The New Yorker is a bright spot as Conde Nast's other famous magazines falter.
While the New Yorker in one recent issue managed only two full-page ads, the magazine stays profitable from a subscriptions increase and its online pay wall, according to Reeves Wideman's current New York magazine article on Conde Nast's struggles in the digital age.
As with The New York Times and Washington Post, the Trump presidency has been good for the New Yorker. Its "Talk of the Town" section frequently criticizes Trump's antics, and features such as Jill Lepore's recent article on the history of impeachment examine aspects of the Trump administration.
While the New Yorker's web site and digital offerings draw readers, editor David Reminick's print magazine has stayed true to its long-established formula of in-depth articles, astute criticism, fiction and poetry, humor and those signature cartoons. Remnick's covers have ranged from traditional pastoral scenes and depictions of New York life to pointed political commentary. The magazine also publishes one of the best weekly roundups of New York City events.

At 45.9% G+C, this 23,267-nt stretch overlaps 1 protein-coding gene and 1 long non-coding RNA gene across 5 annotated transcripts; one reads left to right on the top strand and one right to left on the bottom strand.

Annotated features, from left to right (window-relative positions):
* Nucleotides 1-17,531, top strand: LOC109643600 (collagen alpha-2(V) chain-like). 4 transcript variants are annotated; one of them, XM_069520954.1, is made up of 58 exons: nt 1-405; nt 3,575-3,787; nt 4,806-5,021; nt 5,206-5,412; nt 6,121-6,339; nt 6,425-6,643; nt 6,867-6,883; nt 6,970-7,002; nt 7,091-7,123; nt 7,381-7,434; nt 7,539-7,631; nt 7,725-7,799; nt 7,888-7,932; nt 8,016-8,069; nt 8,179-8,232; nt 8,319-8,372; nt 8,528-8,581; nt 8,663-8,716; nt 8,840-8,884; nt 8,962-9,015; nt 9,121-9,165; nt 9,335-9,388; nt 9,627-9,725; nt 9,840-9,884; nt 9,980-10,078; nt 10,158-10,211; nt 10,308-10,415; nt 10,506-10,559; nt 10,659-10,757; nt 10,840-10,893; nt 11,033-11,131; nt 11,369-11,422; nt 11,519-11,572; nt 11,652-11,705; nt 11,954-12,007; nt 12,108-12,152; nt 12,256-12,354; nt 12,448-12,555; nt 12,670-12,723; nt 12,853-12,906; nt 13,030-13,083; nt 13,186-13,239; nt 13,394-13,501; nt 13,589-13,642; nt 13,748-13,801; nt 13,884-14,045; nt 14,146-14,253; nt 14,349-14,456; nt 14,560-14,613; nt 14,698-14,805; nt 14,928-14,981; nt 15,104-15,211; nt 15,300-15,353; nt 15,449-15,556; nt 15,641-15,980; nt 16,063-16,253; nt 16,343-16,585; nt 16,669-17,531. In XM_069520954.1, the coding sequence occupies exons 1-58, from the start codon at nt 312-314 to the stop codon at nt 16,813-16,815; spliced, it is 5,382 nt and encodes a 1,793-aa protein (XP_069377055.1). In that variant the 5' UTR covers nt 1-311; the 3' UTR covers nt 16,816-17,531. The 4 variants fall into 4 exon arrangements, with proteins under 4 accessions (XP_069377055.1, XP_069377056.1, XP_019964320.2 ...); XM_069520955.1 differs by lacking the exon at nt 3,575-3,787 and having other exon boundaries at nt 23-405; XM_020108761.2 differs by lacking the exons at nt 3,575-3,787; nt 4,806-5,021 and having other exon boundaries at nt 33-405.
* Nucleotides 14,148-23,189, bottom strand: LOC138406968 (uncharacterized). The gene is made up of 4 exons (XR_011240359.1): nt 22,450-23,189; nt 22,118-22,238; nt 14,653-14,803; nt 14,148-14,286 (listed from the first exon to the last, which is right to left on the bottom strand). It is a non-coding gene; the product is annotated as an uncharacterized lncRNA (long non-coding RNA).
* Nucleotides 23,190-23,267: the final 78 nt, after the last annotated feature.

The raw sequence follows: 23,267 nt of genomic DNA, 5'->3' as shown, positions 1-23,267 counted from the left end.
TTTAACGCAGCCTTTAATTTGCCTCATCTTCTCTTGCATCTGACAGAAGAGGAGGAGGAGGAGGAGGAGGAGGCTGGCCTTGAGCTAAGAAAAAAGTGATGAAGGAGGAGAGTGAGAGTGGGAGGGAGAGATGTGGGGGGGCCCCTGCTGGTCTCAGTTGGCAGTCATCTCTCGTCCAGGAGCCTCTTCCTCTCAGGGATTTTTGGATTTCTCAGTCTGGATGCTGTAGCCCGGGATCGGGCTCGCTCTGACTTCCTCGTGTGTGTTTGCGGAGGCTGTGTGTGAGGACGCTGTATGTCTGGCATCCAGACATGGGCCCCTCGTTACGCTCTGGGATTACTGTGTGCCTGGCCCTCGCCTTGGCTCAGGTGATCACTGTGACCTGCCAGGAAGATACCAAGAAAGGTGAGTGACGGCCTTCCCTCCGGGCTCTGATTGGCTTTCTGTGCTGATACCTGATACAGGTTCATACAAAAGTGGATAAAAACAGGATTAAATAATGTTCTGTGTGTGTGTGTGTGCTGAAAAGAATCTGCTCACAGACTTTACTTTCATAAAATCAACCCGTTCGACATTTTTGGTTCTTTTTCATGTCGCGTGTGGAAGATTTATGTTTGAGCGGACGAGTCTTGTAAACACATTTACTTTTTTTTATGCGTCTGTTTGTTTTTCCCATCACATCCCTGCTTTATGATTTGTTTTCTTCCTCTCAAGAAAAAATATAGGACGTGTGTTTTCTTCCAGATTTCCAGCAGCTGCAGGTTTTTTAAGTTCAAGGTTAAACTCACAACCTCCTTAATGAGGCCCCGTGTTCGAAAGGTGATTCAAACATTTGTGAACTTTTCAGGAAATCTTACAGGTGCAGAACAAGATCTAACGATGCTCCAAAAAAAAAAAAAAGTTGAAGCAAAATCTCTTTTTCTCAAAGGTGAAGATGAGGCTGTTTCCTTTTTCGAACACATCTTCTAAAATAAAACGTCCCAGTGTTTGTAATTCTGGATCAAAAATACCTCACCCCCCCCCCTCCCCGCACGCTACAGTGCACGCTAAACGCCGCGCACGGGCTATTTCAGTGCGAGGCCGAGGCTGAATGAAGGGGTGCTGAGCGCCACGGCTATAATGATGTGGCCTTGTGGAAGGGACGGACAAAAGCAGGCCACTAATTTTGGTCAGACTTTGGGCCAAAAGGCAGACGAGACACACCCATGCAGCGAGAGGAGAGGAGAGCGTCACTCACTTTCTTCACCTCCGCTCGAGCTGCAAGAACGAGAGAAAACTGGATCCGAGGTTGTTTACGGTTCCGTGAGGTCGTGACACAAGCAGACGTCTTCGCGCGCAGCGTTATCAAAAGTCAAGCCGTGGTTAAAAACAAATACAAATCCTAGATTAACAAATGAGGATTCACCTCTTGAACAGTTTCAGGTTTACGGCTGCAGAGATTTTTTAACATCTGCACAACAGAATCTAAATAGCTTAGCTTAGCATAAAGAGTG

Unlike other Conde Nast publications, whose copy-editing and fact-checking operations have been consolidated into universal desks serving all, the New Yorker had kept its editing autonomy, according to Wideman. And Remnick, unlike other editors, is independent from Anna Wintour, the famous Vogue editor now overseeing content of magazines like GQ and Vanity Fair.
Even the vaunted fashion bible Vogue has seen its ad pages decline in the digital era, Wideman says. Roger Lynch, Conde Nast's new CEO, came from Pandora, and has no journalistic experience. In contrast to the New Yorker, GQ and Vanity Fair are turning away from the long, investigative pieces that added weight to the magazines' coverage of fashion and celebrity.
Wideman's article draws attention to Vanity Fair's decline under Radhika Jones, the former New York Times books editor who replaced flamboyant editor Graydon Carter. Jones has taken the glamour and pizzazz out of the magazine, critics say, although she's in her corporate bosses' good graces by not complaining about reductions in office space as other editors did.
As the publishing world dumbs down, New Yorker's success is encouraging. Whether it can be sustained is the question.